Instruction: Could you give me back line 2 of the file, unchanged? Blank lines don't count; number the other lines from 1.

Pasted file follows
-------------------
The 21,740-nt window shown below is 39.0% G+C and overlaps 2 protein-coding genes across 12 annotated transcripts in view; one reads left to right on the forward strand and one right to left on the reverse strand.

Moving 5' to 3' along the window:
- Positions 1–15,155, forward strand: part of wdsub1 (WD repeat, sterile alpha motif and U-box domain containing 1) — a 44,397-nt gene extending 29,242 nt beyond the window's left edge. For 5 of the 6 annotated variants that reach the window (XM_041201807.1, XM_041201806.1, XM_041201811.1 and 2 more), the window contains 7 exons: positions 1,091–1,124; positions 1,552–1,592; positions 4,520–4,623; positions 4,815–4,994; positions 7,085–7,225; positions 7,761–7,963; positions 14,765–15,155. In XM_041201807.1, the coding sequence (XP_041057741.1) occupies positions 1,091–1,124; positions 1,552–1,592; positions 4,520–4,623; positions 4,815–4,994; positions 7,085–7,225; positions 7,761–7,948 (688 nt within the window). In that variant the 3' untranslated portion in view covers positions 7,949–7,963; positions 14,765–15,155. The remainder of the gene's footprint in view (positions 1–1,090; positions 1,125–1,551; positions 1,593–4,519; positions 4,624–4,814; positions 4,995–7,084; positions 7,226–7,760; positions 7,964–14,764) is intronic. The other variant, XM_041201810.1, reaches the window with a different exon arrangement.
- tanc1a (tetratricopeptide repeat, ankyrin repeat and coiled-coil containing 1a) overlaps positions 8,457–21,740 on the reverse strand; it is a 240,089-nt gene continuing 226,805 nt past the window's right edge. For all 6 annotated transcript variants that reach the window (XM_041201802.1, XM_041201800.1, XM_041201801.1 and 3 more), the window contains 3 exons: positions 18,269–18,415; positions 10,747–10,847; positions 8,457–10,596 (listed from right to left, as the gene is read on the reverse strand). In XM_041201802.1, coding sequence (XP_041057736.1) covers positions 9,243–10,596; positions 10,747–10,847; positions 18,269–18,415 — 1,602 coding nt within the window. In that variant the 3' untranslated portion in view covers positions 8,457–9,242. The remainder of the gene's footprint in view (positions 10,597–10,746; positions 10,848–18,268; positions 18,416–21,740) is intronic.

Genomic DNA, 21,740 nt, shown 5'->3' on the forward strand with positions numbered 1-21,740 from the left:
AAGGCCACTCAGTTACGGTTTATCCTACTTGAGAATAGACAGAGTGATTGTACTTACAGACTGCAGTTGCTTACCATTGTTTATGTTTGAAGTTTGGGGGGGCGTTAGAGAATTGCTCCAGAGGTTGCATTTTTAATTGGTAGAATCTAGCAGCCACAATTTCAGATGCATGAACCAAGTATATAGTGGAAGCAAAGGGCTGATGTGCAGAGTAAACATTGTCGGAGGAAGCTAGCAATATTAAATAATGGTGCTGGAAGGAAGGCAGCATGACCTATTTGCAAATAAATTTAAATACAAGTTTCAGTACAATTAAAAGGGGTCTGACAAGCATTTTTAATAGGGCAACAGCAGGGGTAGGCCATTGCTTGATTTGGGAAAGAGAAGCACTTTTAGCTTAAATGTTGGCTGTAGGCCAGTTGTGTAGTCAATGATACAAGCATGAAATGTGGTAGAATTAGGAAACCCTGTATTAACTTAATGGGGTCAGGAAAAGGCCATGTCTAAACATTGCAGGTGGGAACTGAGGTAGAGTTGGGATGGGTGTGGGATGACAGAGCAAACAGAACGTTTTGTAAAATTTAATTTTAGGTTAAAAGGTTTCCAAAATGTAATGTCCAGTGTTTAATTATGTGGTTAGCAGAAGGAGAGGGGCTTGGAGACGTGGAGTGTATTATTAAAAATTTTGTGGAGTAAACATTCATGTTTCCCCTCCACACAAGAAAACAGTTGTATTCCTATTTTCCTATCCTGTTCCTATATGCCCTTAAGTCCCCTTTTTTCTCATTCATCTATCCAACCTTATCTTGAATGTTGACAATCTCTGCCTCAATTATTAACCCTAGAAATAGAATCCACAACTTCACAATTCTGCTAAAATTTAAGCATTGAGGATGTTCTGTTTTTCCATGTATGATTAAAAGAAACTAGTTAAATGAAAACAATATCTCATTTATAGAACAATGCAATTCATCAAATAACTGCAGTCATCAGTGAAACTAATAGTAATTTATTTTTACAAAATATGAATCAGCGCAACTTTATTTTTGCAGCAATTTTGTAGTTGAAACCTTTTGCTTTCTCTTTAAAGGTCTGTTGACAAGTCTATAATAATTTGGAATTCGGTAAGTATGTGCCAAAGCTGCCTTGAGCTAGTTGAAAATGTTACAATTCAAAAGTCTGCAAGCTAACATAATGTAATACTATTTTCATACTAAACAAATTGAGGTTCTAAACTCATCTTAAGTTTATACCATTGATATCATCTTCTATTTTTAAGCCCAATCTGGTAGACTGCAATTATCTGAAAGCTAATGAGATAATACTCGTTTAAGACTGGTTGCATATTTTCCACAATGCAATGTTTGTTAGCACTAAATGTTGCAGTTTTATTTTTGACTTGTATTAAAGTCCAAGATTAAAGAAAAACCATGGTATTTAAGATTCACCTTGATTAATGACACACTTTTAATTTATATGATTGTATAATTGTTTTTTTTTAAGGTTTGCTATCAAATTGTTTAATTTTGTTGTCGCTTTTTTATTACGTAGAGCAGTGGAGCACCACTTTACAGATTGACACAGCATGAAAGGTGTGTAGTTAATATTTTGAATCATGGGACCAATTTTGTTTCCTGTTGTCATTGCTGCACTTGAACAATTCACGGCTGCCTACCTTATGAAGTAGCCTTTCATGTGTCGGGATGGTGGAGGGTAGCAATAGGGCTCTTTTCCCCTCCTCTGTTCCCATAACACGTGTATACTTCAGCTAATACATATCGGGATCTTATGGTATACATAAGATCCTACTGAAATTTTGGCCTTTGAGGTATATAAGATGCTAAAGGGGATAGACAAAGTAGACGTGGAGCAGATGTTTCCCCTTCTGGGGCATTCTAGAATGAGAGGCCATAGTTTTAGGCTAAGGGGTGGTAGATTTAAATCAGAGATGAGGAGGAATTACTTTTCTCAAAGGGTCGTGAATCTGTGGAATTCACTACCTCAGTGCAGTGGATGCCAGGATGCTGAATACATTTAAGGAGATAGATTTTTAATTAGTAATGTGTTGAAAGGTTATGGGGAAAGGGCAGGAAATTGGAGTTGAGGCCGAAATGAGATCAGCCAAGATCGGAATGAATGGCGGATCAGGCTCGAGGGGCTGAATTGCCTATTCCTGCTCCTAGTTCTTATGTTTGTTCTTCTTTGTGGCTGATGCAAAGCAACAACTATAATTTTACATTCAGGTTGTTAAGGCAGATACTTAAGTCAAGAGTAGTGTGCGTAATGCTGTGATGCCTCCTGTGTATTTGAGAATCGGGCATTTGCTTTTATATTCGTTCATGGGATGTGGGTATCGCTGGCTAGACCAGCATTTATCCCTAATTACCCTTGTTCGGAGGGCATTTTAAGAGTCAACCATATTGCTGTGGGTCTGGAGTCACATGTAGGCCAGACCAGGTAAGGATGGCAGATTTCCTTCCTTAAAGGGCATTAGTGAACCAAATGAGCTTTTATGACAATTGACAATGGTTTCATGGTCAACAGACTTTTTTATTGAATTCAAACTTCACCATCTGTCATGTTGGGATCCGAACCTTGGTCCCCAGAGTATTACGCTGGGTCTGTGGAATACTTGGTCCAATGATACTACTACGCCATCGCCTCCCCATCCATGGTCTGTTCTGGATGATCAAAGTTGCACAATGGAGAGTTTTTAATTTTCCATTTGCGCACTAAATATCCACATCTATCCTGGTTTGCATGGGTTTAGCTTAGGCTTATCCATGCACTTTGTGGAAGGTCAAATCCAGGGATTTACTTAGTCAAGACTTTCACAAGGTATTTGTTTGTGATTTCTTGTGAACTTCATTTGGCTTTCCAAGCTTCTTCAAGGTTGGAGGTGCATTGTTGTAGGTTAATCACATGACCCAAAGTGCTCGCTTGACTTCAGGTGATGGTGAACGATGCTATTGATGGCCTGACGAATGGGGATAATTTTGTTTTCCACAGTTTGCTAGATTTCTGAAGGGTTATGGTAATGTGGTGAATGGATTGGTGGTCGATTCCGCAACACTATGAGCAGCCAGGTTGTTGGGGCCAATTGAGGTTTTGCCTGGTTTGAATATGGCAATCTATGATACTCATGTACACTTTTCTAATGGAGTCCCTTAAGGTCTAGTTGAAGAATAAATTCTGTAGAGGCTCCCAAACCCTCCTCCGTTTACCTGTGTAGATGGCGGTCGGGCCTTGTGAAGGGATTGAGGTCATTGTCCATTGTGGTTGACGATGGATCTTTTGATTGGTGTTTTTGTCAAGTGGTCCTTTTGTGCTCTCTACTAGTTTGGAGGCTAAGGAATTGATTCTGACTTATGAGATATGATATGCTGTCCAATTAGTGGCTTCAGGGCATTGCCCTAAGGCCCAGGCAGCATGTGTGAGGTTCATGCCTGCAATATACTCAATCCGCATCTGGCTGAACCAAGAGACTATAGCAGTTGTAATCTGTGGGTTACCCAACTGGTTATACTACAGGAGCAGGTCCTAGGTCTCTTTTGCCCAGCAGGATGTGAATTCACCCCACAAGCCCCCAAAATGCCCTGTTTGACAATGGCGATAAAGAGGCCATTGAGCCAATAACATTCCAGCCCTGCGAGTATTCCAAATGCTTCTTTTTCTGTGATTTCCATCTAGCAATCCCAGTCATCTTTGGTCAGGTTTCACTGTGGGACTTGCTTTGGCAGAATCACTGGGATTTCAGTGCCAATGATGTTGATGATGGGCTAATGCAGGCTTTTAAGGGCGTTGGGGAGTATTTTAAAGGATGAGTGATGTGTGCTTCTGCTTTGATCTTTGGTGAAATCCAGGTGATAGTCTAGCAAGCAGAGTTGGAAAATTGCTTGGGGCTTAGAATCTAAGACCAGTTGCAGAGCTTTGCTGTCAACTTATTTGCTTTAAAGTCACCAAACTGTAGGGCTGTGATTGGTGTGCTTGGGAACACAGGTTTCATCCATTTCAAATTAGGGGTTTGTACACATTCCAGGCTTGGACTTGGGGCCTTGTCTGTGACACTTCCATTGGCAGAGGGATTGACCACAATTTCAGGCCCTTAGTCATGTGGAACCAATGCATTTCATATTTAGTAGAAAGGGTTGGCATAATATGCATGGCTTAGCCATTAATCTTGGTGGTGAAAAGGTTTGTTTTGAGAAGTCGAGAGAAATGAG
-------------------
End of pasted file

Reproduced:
Moving 5' to 3' along the window: